“Not enough racing,” she said. “Obviously, after a few races, you kind of get the feel for that lactic acid. So, first race, I knew it was to be expected.”

McLaughlin-Levrone is expected to race the flat 400m at July’s USA Track and Field Outdoor Championships, where the top three are in line to make the world team in the individual 400m. She also has a bye into August’s worlds in the 400m hurdles and is expected to announce after USATF Outdoors which race she will contest at worlds.

Noah Lyles, the world 200m champion, won the 100m in 9.97 seconds into a headwind. Olympic champion Marcell Jacobs of Italy was seventh in 10.21 in his first 100m since August after struggling through health issues since the Tokyo Games.

Lyles wants to race both the 100m and the 200m at August’s worlds. He has a bye into the 200m. The top three at USATF Outdoors join reigning world champion Fred Kerley on the world championships team. Lyles is the fifth-fastest American in the 100m this year, not counting Kerley, who is undefeated in three meets at 100m in 2023.

Olympic and world silver medalist Keely Hodgkinson won the 800m in 1:55.77, a British record. American Athing Mu, the Olympic and world champion with a personal best of 1:55.04, is expected to make her season debut later this month.

World champion Grant Holloway won the 110m hurdles in 12.98 seconds, becoming the first man to break 13 seconds this year. Holloway has the world’s four best times in 2023.

American Valarie Allman won the discus over Czech Sandra Perkovic in a meeting of the last two Olympic champions. Allman threw 69.04 meters and has the world’s 12 best throws this year.

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Iga Swiatek sweeps into French Open final, where she faces a surprise


Iga Swiatek marched into the French Open final without dropping a set in six matches. All that stands between her and a third Roland Garros title is an unseeded foe.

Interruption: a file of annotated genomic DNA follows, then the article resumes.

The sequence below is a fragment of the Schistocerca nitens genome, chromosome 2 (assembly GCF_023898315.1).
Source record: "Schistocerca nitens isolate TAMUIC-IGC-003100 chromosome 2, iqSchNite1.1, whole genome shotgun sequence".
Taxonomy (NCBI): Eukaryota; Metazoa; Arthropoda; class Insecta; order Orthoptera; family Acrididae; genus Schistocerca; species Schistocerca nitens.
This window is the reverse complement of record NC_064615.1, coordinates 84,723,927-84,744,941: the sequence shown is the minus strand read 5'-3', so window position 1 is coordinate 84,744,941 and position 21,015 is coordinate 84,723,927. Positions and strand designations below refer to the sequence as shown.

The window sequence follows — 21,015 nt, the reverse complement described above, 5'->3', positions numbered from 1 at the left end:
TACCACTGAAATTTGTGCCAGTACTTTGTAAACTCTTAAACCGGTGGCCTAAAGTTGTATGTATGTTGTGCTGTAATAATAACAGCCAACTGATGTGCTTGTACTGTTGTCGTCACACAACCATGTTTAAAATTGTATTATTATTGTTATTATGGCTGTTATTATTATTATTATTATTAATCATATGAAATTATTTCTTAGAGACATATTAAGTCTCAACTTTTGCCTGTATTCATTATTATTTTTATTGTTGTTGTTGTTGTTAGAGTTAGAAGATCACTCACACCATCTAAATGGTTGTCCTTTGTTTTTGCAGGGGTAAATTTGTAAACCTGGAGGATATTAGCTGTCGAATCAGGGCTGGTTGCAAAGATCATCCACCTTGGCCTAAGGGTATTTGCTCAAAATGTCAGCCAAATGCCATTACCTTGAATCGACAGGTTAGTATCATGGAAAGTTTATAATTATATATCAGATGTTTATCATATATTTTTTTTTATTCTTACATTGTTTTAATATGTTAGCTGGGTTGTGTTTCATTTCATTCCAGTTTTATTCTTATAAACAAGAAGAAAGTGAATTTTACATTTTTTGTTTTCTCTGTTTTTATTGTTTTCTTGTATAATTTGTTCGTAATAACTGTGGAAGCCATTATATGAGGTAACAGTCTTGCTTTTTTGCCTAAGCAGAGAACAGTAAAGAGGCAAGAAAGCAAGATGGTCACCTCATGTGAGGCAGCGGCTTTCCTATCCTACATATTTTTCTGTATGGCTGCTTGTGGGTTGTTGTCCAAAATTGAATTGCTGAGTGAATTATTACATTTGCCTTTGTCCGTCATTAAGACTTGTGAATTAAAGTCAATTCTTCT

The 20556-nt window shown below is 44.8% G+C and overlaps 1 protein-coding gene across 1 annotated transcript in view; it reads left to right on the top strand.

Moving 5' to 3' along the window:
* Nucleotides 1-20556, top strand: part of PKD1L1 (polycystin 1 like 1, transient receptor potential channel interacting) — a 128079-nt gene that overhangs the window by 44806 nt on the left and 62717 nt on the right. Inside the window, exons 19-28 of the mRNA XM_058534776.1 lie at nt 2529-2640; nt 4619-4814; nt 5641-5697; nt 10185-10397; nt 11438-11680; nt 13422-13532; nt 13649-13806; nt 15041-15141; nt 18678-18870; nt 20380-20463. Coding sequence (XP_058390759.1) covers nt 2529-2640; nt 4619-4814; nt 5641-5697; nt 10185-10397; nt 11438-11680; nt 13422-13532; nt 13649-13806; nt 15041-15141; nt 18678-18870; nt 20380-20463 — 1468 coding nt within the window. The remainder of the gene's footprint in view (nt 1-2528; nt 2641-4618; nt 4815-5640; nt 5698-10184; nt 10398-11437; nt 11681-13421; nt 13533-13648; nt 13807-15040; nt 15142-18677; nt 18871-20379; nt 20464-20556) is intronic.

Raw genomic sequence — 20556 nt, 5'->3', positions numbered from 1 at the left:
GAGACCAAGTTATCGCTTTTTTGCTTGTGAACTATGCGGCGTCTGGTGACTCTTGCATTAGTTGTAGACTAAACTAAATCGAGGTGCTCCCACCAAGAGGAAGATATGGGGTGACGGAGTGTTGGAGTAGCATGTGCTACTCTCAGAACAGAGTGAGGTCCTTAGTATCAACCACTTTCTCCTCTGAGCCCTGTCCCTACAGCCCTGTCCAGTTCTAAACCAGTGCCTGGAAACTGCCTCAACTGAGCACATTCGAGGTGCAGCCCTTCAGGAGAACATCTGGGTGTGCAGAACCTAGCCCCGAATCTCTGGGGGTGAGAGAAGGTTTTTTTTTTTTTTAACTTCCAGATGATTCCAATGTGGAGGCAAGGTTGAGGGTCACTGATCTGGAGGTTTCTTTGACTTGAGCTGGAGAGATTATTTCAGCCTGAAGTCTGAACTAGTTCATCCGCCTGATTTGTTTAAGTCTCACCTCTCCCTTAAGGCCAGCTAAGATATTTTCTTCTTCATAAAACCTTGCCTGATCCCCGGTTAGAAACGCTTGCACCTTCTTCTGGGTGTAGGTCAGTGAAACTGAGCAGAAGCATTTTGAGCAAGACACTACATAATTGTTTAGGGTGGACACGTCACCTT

Swiatek plays 43rd-ranked Czech Karolina Muchova in the women’s singles final, live Saturday at 9 a.m. ET on NBC,, the NBC Sports app and Peacock.

Swiatek, the top-ranked Pole, swept 14th seed Beatriz Haddad Maia of Brazil 6-2, 7-6 (7) in Thursday’s semifinal in her toughest test all tournament. Haddad Maia squandered three break points at 4-all in the second set.

Swiatek dropped just 23 games thus far, matching her total en route to her first French Open final in 2020 (which she won for her first WTA Tour title of any kind). After her semifinal, she signed a courtside camera with the hashtag #stepbystep.

“For sure I feel like I’m a better player,” than in 2020, she said. “Mentally, tactically, physically, just having the experience, everything. So, yeah, my whole life basically.”

Swiatek can become the third woman since 2000 to win three French Opens after Serena Williams and Justine Henin and, at 22, the youngest woman to win four total majors since Williams in 2002.

FRENCH OPEN DRAWS: Women | Men | Broadcast Schedule

Muchova upset No. 2 seed Aryna Sabalenka of Belarus to reach her first major final.

Muchova, a 26-year-old into the second week of the French Open for the first time, became the first player to take a set off the powerful Belarusian all tournament, then rallied from down 5-2 in the third set to prevail 7-6 (5), 6-7 (5), 7-5.

Sabalenka, who overcame previous erratic serving to win the Australian Open in January, had back-to-back double faults in her last service game.

“Lost my rhythm,” she said. “I wasn’t there.”

Muchova broke up what many expected would be a Sabalenka-Swiatek final, which would have been the first No. 1 vs. No. 2 match at the French Open since Williams beat Maria Sharapova in the 2013 final.

Muchova is unseeded, but was considered dangerous going into the tournament.

In 2021, she beat then-No. 1 Ash Barty to make the Australian Open semifinals, then reached a career-high ranking of 19. She dropped out of the top 200 last year while struggling through injuries.

“Some doctors told me maybe you’ll not do sport anymore,” Muchova said. “It’s up and downs in life all the time. Now I’m enjoying that I’m on the upper part now.”

Muchova has won all five of her matches against players ranked in the top three. She also beat Swiatek in their lone head-to-head, but that was back in 2019 when both players were unaccomplished young pros. They have since practiced together many times.

“I really like her game, honestly,” Swiatek said. “I really respect her, and she’s I feel like a player who can do anything. She has great touch. She can also speed up the game. She plays with that kind of freedom in her movements. And she has a great technique. So I watched her matches, and I feel like I know her game pretty well.”